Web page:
Border residents spend sleepless nights over elephant menace
Representational image Credit: Representational image

Guwahati: In yet another incident of man-elephant conflict, a herd of wild elephants, which strayed out of the nearby jungles along the Assam-Meghalaya border in Assam’s Goalpara district, trampled to death three persons, including a mother-son duo, at night on Sunday.

A herd of six to seven wild elephants, straying out of the jungles, initially destroyed several houses in the area, creating a panic among the people at the Kurung village in the Lakhipur area of the district, bordering Meghalaya. When the pachyderms were on a rampage, a woman identified as Sarathi Lama started running frantically with her four-year-old son Suchit Bishwakarma on her lap but came under the attack of the jumbos and was trampled to death.

On the other hand, another man, identified as Bhim Bahadur Ray, also got killed by the herd of elephants that went berserk. Besides, several livestock were also crushed to death in the melee.

“The herd of 6-7 elephants came late at night and went on a rampage in the village destroying houses and whatever came in their way. Three of our villagers, including a mother and her minor son, also got killed by the elephants. Several domestic animals were also killed. This phenomenon is not new in our district. Wild elephants often stray into the villages in search of food from the nearby Meghalaya hills and go on a rampage. We have been urging the Assam forest department to take some concrete steps to deal with this serious problem but the ordeal continues,” said a villager at Kurung.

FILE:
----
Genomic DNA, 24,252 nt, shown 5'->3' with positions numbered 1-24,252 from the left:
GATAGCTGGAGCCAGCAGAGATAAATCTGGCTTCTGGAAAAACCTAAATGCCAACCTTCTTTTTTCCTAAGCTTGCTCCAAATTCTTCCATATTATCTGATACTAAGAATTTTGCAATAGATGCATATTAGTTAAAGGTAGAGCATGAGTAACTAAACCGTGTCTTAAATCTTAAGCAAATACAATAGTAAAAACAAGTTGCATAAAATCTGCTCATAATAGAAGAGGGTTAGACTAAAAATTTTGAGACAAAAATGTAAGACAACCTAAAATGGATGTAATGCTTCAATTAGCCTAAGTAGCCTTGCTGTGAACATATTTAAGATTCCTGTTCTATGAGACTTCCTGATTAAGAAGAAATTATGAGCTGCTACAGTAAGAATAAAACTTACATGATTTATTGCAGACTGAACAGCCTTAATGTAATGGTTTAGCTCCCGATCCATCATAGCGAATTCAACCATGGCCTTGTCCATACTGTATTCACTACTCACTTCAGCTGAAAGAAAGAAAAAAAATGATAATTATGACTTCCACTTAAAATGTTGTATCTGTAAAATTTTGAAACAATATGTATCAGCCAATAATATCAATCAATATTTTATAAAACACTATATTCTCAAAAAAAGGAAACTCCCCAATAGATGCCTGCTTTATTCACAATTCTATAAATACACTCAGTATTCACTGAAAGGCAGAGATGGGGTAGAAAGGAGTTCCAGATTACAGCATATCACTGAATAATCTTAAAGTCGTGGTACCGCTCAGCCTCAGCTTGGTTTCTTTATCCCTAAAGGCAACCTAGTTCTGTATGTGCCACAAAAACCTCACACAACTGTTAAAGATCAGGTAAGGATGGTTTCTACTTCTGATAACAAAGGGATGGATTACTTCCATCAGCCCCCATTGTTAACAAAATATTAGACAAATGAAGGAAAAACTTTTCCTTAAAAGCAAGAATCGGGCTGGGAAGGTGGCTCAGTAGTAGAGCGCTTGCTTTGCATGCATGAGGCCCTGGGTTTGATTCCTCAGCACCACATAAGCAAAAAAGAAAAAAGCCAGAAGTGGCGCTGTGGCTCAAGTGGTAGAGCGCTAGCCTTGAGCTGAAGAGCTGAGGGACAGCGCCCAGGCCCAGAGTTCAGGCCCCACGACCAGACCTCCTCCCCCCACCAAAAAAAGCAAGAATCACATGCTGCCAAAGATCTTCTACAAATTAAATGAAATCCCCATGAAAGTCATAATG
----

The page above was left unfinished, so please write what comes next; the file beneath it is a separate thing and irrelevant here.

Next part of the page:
Human-elephant conflict has assumed alarming proportions in the state in 2022, raising concerns among conservationists. Assam, which has the country’s second highest elephant population, is facing a rising trend in human-elephant conflict due to the fast depletion of the state’s forest cover, which has resulted in the destruction of elephant habitats. The pachyderms often stray into the human settlement in search of food and water.

Over the last ten years, a total 812 people and 900 elephants have been killed as competition for land intensified in the state. The human casualties mostly occur during the dry season, when the animals move out of their habitats in search of food and water.

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